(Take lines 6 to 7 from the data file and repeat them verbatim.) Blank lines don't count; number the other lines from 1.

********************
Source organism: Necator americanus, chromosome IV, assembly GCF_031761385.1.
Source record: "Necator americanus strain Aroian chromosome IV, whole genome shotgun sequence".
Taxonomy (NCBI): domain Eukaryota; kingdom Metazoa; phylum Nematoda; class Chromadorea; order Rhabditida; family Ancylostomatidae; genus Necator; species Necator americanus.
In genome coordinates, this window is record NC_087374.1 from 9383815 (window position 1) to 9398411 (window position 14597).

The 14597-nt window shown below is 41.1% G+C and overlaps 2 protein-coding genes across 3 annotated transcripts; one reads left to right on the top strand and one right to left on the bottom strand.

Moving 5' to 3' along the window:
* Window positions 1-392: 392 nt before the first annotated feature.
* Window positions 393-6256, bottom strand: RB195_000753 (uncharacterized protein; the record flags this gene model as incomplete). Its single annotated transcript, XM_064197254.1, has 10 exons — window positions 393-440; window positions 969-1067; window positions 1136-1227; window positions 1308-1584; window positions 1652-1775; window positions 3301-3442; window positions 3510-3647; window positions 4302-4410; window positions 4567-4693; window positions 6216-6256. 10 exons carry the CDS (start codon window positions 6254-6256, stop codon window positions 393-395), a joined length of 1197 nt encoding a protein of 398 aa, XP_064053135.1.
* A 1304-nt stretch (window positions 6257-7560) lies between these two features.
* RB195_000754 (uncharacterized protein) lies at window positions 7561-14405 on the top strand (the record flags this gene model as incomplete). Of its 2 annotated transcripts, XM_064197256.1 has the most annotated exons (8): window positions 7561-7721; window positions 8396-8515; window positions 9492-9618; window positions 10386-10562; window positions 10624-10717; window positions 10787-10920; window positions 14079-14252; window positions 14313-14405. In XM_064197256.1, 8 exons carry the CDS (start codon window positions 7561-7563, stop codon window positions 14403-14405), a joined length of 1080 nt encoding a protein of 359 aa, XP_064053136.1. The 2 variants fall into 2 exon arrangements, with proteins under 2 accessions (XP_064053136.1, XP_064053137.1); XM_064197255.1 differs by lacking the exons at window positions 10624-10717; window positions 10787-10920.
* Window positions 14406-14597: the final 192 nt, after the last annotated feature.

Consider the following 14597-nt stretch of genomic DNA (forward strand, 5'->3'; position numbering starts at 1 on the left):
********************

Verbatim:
Moving 5' to 3' along the window:
* Window positions 1-392: 392 nt before the first annotated feature.